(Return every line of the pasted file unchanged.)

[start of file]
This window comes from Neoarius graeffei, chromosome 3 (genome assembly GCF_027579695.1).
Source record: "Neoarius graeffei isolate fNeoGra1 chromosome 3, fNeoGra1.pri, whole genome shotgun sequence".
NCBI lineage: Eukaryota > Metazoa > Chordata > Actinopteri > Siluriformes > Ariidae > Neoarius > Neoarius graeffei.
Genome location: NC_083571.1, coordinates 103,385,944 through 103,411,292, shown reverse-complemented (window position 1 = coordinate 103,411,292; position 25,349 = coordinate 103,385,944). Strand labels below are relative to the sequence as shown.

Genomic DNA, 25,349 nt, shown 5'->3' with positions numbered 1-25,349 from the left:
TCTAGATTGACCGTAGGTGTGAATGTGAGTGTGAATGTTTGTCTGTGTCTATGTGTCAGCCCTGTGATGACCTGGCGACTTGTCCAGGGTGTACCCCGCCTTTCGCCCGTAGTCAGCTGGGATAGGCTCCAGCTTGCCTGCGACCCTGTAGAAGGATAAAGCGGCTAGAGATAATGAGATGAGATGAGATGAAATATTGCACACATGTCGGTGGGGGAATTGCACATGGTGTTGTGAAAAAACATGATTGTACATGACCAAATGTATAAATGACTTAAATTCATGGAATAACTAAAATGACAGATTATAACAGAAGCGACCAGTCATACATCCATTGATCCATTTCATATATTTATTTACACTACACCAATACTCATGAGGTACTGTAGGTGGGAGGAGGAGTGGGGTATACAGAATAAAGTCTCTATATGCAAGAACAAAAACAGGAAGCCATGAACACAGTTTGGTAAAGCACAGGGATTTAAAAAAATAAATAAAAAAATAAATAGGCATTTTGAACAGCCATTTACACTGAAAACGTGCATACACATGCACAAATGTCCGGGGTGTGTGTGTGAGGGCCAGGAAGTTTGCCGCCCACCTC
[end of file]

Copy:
This window comes from Neoarius graeffei, chromosome 3 (genome assembly GCF_027579695.1).
Source record: "Neoarius graeffei isolate fNeoGra1 chromosome 3, fNeoGra1.pri, whole genome shotgun sequence".
NCBI lineage: Eukaryota > Metazoa > Chordata > Actinopteri > Siluriformes > Ariidae > Neoarius > Neoarius graeffei.
Genome location: NC_083571.1, coordinates 103,385,944 through 103,411,292, shown reverse-complemented (window position 1 = coordinate 103,411,292; position 25,349 = coordinate 103,385,944). Strand labels below are relative to the sequence as shown.

Genomic DNA, 25,349 nt, shown 5'->3' with positions numbered 1-25,349 from the left:
TCTAGATTGACCGTAGGTGTGAATGTGAGTGTGAATGTTTGTCTGTGTCTATGTGTCAGCCCTGTGATGACCTGGCGACTTGTCCAGGGTGTACCCCGCCTTTCGCCCGTAGTCAGCTGGGATAGGCTCCAGCTTGCCTGCGACCCTGTAGAAGGATAAAGCGGCTAGAGATAATGAGATGAGATGAGATGAAATATTGCACACATGTCGGTGGGGGAATTGCACATGGTGTTGTGAAAAAACATGATTGTACATGACCAAATGTATAAATGACTTAAATTCATGGAATAACTAAAATGACAGATTATAACAGAAGCGACCAGTCATACATCCATTGATCCATTTCATATATTTATTTACACTACACCAATACTCATGAGGTACTGTAGGTGGGAGGAGGAGTGGGGTATACAGAATAAAGTCTCTATATGCAAGAACAAAAACAGGAAGCCATGAACACAGTTTGGTAAAGCACAGGGATTTAAAAAAATAAATAAAAAAATAAATAGGCATTTTGAACAGCCATTTACACTGAAAACGTGCATACACATGCACAAATGTCCGGGGTGTGTGTGTGAGGGCCAGGAAGTTTGCCGCCCACCTC